You’re reading Significant Digits, a daily digest of the numbers tucked inside the news. Today’s number is the cubic feet of space in the fridge needed to store and thaw a Thanksgiving turkey. Also, “Frozen II” made $127 million.
The political campaigns of Bernie Sanders and Elizabeth Warren are touting the importance of small donations from “everyday Americans” instead of major corporate donors, but these grassroots efforts leave a huge financial windfall for banks and other payment companies. An analysis of Federal Election Commission data by Politico and Newsy found that fees to companies that process credit card payments have nearly doubled between the 2008 and 2016 election cycles, and 2020 is on pace to far exceed that amount. The 2020 federal campaigns had made payments of more than $23.8 million through October. [Politico/Newsy]
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11 seconds per item
Sales at Amazon will likely be brisk this week, but a new investigative report from Reveal details the company’s internal injury records and the extreme physical toll that quotas can take on warehouse staff. Candice Dixon had to scan a new item every 11 seconds; after only two months, she suffered permanent back injuries so severe she can barely walk up stairs. [Reveal from The Center for Investigative Reporting]
82 days underwater
Moats help protect castles, but in several neighborhoods in Key West, Florida, they’re more a sign of climate change than a deterrent against potential invaders. Corrosive seawater during the “king tides” season has flooded streets for 82 days, trapping hundreds of residents and damaging cars. The Postal Service, though, is still making its regular deliveries through the high water. [The New York Times]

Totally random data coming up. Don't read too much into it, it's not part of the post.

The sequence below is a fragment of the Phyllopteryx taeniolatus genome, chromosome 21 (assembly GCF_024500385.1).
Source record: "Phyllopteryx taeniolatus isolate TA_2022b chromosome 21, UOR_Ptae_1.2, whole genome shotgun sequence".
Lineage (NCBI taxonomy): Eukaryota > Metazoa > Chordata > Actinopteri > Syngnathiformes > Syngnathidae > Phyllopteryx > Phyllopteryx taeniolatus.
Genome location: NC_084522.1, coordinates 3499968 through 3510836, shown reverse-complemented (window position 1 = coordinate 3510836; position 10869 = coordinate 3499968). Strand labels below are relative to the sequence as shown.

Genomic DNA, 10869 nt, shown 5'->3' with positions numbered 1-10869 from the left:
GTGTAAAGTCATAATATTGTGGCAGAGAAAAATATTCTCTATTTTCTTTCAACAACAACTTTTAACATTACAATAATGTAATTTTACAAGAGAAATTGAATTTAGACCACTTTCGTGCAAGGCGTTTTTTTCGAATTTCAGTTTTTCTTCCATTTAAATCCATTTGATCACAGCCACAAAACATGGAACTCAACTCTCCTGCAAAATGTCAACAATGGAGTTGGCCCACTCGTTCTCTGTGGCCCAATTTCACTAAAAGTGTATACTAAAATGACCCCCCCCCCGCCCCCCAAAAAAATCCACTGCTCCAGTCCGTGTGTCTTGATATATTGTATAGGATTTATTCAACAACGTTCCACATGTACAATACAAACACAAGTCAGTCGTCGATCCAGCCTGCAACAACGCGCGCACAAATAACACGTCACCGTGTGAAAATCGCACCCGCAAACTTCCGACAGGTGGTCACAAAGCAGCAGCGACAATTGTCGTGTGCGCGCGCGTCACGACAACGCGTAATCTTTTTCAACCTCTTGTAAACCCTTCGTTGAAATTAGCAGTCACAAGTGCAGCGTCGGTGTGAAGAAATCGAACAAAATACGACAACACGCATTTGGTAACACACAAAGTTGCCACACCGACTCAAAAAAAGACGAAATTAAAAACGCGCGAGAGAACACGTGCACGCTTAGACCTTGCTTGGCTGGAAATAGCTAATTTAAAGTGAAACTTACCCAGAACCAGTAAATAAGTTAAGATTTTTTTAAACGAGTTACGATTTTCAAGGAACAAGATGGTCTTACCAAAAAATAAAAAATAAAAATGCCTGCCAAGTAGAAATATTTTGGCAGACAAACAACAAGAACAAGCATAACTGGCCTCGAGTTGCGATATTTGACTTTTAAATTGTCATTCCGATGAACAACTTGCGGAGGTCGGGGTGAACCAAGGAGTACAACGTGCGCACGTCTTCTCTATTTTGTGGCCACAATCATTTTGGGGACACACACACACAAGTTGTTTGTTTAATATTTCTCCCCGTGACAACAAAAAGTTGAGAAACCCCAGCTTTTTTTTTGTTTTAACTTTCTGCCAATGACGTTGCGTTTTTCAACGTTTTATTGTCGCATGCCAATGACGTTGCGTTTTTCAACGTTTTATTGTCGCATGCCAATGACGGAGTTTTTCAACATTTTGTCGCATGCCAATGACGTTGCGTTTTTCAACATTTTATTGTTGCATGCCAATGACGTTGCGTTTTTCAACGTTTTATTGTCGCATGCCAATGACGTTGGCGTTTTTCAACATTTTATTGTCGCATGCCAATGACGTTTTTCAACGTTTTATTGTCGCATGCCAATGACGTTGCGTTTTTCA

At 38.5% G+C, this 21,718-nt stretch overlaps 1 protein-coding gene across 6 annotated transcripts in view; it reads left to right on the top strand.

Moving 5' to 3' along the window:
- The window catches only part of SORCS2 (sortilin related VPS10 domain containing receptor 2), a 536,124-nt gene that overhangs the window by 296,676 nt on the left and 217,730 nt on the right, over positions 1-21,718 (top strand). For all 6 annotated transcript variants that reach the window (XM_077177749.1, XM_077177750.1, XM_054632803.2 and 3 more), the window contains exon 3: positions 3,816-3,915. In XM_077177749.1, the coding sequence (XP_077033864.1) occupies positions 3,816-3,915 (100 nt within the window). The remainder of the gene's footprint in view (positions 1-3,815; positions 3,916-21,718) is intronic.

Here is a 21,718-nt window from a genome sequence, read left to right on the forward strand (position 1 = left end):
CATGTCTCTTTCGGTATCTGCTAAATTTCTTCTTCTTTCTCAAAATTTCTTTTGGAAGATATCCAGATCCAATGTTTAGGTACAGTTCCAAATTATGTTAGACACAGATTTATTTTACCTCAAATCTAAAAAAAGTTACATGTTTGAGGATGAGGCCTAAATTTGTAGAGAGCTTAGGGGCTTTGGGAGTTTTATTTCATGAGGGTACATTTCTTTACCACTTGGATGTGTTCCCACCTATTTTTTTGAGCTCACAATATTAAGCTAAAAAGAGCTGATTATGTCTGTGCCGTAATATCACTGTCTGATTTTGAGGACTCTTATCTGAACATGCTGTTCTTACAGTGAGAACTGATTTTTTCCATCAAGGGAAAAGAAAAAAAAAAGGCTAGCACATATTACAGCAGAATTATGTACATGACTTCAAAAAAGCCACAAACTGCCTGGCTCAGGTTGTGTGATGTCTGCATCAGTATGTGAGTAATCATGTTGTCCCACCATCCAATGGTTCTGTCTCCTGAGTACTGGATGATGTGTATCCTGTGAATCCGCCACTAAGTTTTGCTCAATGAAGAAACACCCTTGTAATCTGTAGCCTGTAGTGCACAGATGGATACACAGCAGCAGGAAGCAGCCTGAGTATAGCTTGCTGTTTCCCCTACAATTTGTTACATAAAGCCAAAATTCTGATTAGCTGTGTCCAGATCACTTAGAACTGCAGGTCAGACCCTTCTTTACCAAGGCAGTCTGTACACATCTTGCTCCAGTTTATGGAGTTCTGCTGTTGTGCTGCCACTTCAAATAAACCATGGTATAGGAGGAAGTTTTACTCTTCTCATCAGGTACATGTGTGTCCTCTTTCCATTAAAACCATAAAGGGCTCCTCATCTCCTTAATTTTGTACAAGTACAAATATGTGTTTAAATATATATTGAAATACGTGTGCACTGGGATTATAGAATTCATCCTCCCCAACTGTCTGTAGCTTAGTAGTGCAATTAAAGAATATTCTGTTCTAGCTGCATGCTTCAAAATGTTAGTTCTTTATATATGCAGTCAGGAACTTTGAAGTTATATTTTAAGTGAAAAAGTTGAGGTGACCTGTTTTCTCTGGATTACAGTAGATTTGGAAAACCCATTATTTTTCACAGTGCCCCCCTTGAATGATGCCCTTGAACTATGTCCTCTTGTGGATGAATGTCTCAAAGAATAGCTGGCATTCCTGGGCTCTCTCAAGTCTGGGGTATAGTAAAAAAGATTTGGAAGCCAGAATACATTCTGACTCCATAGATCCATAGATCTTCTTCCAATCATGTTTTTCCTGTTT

$52 million per year
Going to the DMV is already a miserable experience without worrying about privacy and information security. But Vice’s Motherboard has obtained a document showing that the California Department of Motor Vehicles generated $52,048,236 in revenue in the 2017-18 financial year through the sale of drivers’ personal information. Other reporting from Motherboard has found that California is not alone in the practice of selling names, physical addresses and car registration information to companies like LexisNexis and Experian, as well as to private investigators, insurance companies, and prospective employers. [Motherboard]
Almost 36 years
After 14-year-old DeWitt Duckett was gunned down in a Baltimore middle school in 1983, three teenagers were charged as adults with his murder, convicted and sentenced to life in prison. But Alfred Chestnut, Ransom Watkins and Andrew Stewart insisted that they were innocent. After a review of the case by the Conviction Integrity Unit of the Baltimore state’s attorney, Circuit Court Judge Charles J. Peters on Monday cleared the way for a new trial, and the charges against all three men were dismissed. Peters also apologized for what they went through, almost 36 years after they went to jail. [The Washington Post]
If you’re the richest man in France, what’s another $16.2 billion for an iconic American jewelry brand known for its blue boxes and its role in a movie starring Audrey Hepburn? On Monday, LVMH chairman Bernard Arnault confirmed the deal to purchase Tiffany & Co., adding the name to his group of luxury labels including Louis Vuitton, Dom Perignon and Bulgari. The deal is the largest in the company’s history, with global sales and marketing expected to grow soon after the acquisition. [Bloomberg News]